Imidacloprid

Sum of imidacloprid and metabolites containing the 6-chloropyridinymethylenemoiety, expressed as imidacloprid

Lettuce, head

T5

Lettuce, leaf

T5

 

 

Metsulfuron-methyl

Metsulfuron-methyl

Chick-pea (dry)

T*0.05

 

 

Permethrin

Permethrin, sum of isomers

Kaffir lime leaves

T10

Lemon grass

T10

Lemon verbena

T5

 

 

Sethoxydim

sum of sethoxydim and metabolites containing the 5-(2-ethylthiopropyl)cyclohexene-3-one and

5-hydroxycyclohexene-3-one moieties and their sulfoxides and sulfones, expressed as sethoxydim

Herbs [except thyme]

*0.1

Thyme

0.5

 

 

Spinosad

Sum of spinosyn a and spinosyn d

Assorted tropical and sub tropical fruits – inedible peel [except banana and kiwifruit]

T0.5

Banana

0.2

Cucumber

0.2

Kiwifruit

0.3

Japanese greens

5

Peas (pods and succulent, immature seeds)

0.5

Root and tuber vegetables

0.02

Soya bean

T0.05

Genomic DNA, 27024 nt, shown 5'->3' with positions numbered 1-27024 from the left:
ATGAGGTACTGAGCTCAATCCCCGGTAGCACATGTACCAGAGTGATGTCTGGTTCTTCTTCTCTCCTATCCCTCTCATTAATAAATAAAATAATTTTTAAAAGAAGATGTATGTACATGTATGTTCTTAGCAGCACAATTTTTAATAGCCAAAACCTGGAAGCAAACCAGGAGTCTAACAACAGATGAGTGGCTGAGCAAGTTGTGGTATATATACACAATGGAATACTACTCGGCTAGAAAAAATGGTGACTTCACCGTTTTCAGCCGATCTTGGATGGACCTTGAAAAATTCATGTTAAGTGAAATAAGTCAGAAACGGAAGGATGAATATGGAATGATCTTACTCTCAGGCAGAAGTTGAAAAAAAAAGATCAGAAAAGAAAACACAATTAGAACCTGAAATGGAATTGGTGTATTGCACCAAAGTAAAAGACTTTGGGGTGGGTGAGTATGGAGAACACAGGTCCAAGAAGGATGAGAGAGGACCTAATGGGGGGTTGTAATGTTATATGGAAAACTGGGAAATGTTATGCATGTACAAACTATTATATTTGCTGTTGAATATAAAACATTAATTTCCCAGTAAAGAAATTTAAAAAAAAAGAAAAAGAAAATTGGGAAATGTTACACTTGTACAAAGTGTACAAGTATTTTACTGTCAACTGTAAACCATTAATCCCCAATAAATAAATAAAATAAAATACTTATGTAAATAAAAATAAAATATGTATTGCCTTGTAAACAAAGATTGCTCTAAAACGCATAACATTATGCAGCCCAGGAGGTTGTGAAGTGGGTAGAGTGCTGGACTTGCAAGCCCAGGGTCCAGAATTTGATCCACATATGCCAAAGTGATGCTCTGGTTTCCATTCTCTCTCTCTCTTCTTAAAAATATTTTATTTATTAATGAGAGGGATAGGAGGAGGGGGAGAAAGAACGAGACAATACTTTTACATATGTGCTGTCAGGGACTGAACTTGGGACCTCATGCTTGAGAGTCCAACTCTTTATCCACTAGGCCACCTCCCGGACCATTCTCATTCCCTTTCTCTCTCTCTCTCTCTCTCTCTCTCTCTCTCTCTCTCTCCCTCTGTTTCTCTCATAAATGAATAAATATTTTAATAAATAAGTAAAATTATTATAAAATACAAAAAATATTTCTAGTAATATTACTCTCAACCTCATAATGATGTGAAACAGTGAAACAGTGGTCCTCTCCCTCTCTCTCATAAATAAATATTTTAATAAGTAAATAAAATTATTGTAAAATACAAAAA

Triclabendazole

Triclabendazole

Fat (mammalian)

1

 

 

Trifloxystrobin

Sum of trifloxystrobin and its acid metabolite ((E,E)-methoxyimino-[2-[1-(3-trifluoromethylphenyl)-ethylideneaminooxymethyl]phenyl] acetic acid), expressed as trifloxystrobin equivalents

Strawberry

T2

 

 

Zeranol

zeranol

Cattle, edible offal of

0.02

 

 


 

[13.8]          omitting from Schedule 1, under the entries for the following chemicals, the maximum residue limit for the food, substituting –

 


Chlorpyrifos

Chlorpyrifos

Persimmon, Japanese

0.5

 

 

Cyprodinil

Cyprodinil

Stone fruits

*0.01

 

 

Diphenylamine

Diphenylamine

Apple

10

 

 

Fenvalerate

Fenvalerate, sum of isomers

Edible offal (mammalian)

0.05

 

 

Flumethrin

Flumethrin, sum of isomers

Cattle, edible offal of

0.05

Cattle meat (in the fat)

0.2

Milks

0.05

 

 

Glyphosate

Sum of Glyphosate and aminomethylphosphonic acid (ampa) metabolite, expressed as glyphosate

Cotton seed

10

 

 

Methomyl

Sum of methomyl and methyl hydroxythioacetimidate (‘methomyl oxime’), expressed as methomyl

see also Thiodicarb

Avocado

*0.1

 

 

Methyl bromide

Methyl bromide

Vegetables [except cucumber and peppers, sweet]

T*0.05

 

 

Propachlor

Propachlor

Brassica (cole or cabbage) vegetables, Head cabbages, Flowerhead brassicas

0.6

 

 

Pymetrozine

Pymetrozine

Brassica (cole or cabbage) vegetables, Head cabbages, Flowerhead brassicas

*0.02

 

 

Sethoxydim